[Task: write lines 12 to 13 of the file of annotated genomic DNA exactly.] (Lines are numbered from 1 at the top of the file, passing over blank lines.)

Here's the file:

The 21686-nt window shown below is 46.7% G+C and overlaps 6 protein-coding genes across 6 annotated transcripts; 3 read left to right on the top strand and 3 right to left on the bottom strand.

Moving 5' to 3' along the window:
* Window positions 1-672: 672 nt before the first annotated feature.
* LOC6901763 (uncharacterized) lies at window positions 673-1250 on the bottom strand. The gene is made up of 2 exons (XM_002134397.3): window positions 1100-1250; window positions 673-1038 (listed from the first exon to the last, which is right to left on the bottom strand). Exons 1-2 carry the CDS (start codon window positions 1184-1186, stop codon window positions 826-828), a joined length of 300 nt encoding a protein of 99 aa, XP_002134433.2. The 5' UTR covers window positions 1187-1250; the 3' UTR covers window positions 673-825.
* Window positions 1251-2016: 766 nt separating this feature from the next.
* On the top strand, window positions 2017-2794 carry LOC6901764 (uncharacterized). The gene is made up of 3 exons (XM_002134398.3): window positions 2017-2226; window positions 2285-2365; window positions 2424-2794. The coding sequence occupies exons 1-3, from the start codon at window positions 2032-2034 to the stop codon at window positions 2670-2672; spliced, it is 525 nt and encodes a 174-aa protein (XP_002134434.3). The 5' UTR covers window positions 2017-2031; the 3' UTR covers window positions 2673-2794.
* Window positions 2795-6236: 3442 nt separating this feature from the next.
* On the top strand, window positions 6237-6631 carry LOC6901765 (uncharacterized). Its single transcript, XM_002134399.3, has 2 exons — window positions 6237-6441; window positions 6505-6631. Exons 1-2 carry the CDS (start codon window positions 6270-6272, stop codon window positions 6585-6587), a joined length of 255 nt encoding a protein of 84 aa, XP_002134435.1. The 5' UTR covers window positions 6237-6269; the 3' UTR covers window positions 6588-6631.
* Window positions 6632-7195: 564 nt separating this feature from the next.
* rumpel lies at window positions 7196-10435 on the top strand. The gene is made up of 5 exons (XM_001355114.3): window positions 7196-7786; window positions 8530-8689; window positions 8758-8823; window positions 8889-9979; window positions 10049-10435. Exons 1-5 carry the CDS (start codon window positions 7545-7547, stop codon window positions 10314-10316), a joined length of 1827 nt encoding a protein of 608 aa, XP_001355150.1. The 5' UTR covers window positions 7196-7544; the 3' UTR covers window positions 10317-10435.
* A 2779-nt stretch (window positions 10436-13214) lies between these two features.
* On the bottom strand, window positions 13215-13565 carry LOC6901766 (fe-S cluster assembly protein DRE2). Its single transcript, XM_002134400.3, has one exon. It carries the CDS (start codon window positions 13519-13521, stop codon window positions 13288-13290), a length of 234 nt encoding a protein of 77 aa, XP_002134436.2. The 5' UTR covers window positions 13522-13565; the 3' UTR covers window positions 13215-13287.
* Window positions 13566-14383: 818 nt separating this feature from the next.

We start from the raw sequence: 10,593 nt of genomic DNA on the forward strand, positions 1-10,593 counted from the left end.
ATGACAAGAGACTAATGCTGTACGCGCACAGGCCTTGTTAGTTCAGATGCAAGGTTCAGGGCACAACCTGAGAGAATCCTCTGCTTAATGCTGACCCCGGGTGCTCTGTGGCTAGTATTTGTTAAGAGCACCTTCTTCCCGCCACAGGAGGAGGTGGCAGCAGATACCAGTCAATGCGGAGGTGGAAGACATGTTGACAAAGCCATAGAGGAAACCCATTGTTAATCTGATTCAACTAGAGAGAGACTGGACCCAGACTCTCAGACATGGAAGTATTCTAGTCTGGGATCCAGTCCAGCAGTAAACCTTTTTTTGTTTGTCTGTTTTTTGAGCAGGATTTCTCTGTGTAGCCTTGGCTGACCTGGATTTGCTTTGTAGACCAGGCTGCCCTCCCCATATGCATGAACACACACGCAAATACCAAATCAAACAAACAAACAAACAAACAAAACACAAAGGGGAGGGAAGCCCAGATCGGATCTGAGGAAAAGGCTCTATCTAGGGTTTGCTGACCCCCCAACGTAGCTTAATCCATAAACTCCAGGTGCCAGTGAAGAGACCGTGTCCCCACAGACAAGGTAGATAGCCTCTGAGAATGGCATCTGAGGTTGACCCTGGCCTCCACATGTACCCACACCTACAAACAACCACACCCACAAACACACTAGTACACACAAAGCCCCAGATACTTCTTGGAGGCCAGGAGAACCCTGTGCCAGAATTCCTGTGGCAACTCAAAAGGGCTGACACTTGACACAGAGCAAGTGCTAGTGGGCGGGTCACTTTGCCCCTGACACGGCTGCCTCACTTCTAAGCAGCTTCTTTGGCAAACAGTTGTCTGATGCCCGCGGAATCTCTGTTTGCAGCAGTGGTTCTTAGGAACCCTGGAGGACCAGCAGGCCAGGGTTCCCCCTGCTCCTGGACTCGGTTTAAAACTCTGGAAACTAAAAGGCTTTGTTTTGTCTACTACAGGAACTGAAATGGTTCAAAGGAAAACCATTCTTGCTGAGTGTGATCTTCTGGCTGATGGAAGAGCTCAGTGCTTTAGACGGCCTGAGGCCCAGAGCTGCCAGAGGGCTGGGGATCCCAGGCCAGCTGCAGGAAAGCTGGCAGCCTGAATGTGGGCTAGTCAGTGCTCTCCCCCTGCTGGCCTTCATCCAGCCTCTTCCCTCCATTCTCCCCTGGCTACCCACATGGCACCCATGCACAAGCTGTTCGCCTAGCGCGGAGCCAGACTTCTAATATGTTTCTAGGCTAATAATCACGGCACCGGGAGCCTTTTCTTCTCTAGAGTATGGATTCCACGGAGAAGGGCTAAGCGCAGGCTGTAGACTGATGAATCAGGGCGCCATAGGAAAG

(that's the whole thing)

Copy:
* On the bottom strand, window positions 13215-13565 carry LOC6901766 (fe-S cluster assembly protein DRE2). Its single transcript, XM_002134400.3, has one exon. It carries the CDS (start codon window positions 13519-13521, stop codon window positions 13288-13290), a length of 234 nt encoding a protein of 77 aa, XP_002134436.2. The 5' UTR covers window positions 13522-13565; the 3' UTR covers window positions 13215-13287.
* Window positions 13566-14383: 818 nt separating this feature from the next.